Martin Kahler, an early twentieth-century biblical scholar, noted that the Four Gospels—and in particular the Gospel of Mark—are essentially “passion narratives with a long introduction.” In effect, the Gospels were “built backwards”; the account of his passion and death does not crash in on the story of Jesus as an unanticipated surprise but is prepared for from the outset. In Mark’s case, for example, Jesus begins his mission as John the Baptist is imprisoned (1:14-15)—a hint of Jesus’ fate to come. Early in his public ministry after Jesus heals a man with a withered hand, his opponents plot to kill him (3:6). As he begins his fateful journey to Jerusalem, Jesus tells his disciples he “will suffer much” (8:31). And when Jesus enters the Jerusalem temple and enacts his dramatic prophetic signs of its cleansing and transformation, his fate is sealed (11:18).
It is likely that the passion narrative was the very first part of the early church’s remembrance of Jesus to be put into literary form. Some scholars suggest it originated in the Jerusalem church itself, when each year the Christians would recall the sequence of events—Passover, Gethsemane, the arrest, the interrogation and trial, the crucifixion and burial, the empty tomb, and the vigil for the day of resurrection. Visiting the sacred places where these events occurred and weaving together reflections on the Old Testament gave birth to the basic passion narrative. Jesus’ silence before his interrogators recalled the silence of Isaiah’s suffering servant (Isa 53:7). The great lament of Psalm 22 was mined for the details of those who mocked Jesus, the casting of lots for his clothing, and in Mark, Jesus’ final words of anguish at the moment of his death: “My God, my God, why have you forsaken me?” (Ps 22:1; Mark 15:34).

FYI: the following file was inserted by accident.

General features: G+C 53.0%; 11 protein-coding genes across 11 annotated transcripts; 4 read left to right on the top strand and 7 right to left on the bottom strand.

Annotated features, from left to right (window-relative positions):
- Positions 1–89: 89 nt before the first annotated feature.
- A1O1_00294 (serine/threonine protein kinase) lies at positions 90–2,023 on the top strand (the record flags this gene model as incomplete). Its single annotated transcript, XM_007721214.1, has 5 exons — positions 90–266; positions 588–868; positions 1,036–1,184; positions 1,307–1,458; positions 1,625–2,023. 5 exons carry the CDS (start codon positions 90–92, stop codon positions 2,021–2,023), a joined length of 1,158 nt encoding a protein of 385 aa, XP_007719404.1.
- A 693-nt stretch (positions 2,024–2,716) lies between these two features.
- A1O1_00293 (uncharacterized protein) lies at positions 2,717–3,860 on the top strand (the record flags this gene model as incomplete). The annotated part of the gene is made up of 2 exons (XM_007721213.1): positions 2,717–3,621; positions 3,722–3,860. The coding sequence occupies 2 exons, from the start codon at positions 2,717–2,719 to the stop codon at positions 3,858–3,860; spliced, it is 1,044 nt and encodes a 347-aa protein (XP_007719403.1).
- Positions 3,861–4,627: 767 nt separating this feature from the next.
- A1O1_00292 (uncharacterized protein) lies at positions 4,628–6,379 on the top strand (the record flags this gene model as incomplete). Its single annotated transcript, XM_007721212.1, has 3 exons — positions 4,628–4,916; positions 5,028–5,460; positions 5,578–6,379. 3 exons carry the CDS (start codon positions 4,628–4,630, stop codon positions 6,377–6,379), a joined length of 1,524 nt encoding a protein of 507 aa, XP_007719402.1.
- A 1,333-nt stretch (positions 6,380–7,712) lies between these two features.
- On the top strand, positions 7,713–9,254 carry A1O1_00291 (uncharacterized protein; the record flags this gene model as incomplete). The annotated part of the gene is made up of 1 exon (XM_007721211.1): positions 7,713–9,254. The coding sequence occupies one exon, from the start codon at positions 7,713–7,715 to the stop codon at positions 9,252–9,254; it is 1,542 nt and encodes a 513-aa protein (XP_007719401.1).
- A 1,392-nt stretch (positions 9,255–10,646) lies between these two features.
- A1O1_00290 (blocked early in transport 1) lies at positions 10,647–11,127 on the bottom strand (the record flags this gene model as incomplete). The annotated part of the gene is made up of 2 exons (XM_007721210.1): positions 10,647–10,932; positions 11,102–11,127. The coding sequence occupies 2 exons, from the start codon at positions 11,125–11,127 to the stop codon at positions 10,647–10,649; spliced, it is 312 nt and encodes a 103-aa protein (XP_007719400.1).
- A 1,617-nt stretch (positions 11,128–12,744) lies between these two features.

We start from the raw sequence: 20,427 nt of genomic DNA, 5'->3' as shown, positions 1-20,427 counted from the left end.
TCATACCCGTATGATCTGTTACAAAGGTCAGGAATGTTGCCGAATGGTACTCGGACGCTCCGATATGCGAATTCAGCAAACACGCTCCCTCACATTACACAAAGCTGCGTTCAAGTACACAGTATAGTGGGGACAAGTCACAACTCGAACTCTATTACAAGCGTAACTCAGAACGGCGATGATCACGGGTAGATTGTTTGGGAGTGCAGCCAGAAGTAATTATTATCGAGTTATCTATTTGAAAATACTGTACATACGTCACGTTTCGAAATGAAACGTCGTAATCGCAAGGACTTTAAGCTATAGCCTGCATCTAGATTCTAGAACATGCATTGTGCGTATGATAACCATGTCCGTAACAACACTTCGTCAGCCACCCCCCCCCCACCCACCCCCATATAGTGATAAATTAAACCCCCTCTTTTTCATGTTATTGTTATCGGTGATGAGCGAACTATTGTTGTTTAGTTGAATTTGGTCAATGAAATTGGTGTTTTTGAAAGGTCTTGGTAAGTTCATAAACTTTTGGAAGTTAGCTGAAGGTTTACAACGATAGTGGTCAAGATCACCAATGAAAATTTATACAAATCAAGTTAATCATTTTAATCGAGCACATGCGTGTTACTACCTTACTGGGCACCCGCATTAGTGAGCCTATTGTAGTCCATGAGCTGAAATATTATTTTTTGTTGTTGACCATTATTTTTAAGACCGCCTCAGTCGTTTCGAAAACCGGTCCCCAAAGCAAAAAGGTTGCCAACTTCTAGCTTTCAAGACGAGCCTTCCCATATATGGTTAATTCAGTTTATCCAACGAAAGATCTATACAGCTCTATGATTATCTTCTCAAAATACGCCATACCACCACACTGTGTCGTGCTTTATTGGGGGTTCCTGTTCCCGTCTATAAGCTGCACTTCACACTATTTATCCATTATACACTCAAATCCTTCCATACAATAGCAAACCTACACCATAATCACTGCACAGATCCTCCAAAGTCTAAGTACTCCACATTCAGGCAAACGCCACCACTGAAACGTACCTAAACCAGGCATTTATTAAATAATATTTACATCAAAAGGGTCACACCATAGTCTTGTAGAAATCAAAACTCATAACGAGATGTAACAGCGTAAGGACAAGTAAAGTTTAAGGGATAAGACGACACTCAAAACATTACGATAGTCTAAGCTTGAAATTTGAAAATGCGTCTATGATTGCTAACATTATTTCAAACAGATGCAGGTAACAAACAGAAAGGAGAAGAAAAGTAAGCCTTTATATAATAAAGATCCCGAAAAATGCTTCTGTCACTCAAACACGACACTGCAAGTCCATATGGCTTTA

The term “passion” comes from the Greek verb pascho, to “suffer,” and the noun form of its Latin derivative, passus. Although “suffering” is the word’s primary meaning, it was also used in Greek and Latin to refer to strong emotion, as the term “passion” also does in English. So the “passion” refers to the suffering inflicted on Jesus; but echoing the range of meaning in this word, the Gospels do not portray Jesus as a mere victim. Ultimately Jesus faces suffering and death on the cross because of the powerful and deliberate commitments of his life—his “passion,” if you will. For Mark’s Gospel, Jesus’ death is the culmination of a life of self-transcending service—in Greek, diakonia. Jesus’ healings, his confrontation with evil, his commitment to justice, his bold declaration of the truth— this is what leads to the conflict with his opponents and ultimately his condemnation by the power of Rome.
As Jesus and his disciples are nearing Jerusalem in Mark’s account, Jesus warns them not to seek self-aggrandizement as those who consider themselves “great” do: “But it shall not be so among you. Rather, whoever wishes to be great among you will be your servant (diakonos).” The disciples are to be like him: “The Son of Man did not come to be served but to serve and to give his life as a ransom for many” (Mark 10:43, 45). Here is the true “passion” that reveals the life-giving meaning of Jesus’ death for us.